So the deal is for consideration only, not a vote or passage.  That said, any steps the Speaker takes to delay adoption of the Senate infrastructure will come with a cost, and perhaps a very high one, in the form of lost votes and failed bills.

Rise of the Moderates

The media largely portrayed last week’s episode as a victory for Speaker Pelosi. Was it?

While she did in fact secure passage of the budget resolution, that short-term success comes with a catch. Namely, her dual-track strategy – passing the bipartisan infrastructure bill alongside the larger $3.5 trillion package – now depends entirely on the House successfully drafting and moving a massive, multi-trillion spending and tax package in a matter of two or three weeks.

Absent a viable reconciliation bill before the House, the Speaker will be in a similar situation in late September as she was last week, with moderates insisting the House pass the bipartisan bill and progressives insisting she wait until the reconciliation bill passes not just the House, but the Senate as well.  That’s a tall order.

Not Like TCJA

Assembling a $3.5 trillion tax and spending package in a month is no easy task. But as some have observed, Republicans accomplished a similar feat with the Tax Cuts and Jobs Act less than four years ago.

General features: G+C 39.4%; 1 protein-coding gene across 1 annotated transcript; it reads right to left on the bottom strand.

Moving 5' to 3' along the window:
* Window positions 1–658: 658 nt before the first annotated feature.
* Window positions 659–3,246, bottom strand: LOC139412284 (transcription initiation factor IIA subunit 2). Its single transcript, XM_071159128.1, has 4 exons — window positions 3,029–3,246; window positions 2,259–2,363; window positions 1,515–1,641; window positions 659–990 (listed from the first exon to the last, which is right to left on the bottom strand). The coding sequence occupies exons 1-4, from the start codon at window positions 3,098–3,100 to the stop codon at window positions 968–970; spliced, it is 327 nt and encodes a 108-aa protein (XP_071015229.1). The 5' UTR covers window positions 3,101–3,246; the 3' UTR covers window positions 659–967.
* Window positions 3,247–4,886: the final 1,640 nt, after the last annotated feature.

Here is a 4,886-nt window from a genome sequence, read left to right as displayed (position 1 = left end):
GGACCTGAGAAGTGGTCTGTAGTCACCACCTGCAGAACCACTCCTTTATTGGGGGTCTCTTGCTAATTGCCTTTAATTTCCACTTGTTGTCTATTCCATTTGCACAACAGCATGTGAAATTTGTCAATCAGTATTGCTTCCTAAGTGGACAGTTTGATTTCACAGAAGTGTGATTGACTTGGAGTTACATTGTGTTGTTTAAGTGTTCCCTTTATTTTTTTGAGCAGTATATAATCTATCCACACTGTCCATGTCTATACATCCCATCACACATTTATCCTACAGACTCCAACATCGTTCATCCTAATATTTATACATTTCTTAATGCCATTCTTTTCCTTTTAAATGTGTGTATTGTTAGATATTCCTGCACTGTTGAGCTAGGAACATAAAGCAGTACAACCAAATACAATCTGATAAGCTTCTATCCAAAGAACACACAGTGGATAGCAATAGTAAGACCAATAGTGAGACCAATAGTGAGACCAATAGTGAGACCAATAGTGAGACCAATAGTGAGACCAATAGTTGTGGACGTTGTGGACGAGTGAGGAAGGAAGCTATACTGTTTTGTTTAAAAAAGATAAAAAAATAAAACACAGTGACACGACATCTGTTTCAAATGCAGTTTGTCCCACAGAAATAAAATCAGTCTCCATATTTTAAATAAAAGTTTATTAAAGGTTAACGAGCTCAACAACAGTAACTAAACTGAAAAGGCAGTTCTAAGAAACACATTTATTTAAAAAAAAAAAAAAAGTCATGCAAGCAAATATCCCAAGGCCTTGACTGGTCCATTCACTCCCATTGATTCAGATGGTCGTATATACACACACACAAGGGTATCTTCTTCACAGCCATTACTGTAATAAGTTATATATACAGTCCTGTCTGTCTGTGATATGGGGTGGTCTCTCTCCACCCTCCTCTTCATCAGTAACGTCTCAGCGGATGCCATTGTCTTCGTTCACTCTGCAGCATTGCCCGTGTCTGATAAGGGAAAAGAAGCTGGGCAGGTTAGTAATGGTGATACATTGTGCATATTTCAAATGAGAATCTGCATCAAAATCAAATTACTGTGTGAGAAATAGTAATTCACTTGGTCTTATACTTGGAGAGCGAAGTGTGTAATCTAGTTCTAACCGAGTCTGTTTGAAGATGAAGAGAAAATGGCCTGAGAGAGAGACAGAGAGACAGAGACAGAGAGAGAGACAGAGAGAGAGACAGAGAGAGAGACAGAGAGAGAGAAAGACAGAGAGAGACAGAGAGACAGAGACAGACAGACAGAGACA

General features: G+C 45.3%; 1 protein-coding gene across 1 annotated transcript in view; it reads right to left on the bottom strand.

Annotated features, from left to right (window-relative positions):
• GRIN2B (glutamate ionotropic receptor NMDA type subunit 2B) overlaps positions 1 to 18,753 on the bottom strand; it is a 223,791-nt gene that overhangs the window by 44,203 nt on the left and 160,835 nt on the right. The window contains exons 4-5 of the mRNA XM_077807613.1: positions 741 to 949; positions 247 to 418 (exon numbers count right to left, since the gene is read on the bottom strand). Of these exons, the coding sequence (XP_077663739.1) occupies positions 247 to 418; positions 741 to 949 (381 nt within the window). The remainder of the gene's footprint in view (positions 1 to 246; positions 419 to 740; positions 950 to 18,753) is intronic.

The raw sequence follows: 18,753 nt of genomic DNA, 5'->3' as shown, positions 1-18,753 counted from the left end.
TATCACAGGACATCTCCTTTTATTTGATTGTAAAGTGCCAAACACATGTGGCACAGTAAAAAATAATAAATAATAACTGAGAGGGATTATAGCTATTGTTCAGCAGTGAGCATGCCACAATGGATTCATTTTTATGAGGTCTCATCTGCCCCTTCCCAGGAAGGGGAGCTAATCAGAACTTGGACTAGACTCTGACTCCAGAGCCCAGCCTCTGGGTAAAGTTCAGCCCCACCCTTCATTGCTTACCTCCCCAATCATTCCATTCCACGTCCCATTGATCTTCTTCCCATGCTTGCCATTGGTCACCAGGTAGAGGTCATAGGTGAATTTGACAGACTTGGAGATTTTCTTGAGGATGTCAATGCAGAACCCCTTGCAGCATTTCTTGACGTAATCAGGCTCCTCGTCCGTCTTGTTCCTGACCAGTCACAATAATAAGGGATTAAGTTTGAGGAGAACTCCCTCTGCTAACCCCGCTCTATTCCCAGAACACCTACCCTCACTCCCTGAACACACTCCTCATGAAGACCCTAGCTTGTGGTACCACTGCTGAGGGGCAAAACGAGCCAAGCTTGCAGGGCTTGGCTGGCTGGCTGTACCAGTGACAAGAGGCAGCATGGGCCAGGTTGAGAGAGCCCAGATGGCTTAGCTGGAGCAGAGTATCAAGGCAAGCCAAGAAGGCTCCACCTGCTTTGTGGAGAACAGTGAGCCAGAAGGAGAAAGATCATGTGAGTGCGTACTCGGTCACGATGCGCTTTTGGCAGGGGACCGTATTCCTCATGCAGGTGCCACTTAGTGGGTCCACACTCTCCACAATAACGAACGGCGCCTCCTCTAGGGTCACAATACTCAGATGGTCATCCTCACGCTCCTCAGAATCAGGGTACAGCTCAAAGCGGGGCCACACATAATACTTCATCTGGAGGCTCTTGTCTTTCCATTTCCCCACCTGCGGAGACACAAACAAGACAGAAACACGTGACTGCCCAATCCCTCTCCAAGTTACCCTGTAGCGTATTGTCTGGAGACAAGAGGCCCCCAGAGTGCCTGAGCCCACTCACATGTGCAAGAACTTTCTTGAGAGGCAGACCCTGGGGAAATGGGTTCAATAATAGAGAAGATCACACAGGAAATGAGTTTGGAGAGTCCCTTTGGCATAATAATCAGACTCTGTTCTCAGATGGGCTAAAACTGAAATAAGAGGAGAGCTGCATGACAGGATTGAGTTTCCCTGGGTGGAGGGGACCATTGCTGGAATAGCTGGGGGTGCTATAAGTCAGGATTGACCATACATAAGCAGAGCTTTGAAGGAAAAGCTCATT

Readers should be wary of these comparisons, however. Yes, the timelines are similar – following adoption of a budget resolution in late October 2017, it took Republicans about 7 weeks to get the TCJA signed into law.

But the TCJA was much narrower in size and scope and fell under the jurisdiction of just one committee. Much of the bill was also based on past legislation which had been vetted and analyzed, meaning Republicans went into the process with at least a general consensus on what the final product would look like. Even with these tailwinds, however, the GOP had to work at breakneck speed to pass their bill.

Contrast that with the current effort, which is far broader and is expected to touch on dozens of disparate policy issues, from health care to labor to the environment. And unlike with the TCJA, Democrats don’t have a reservoir of previous bills to pull from.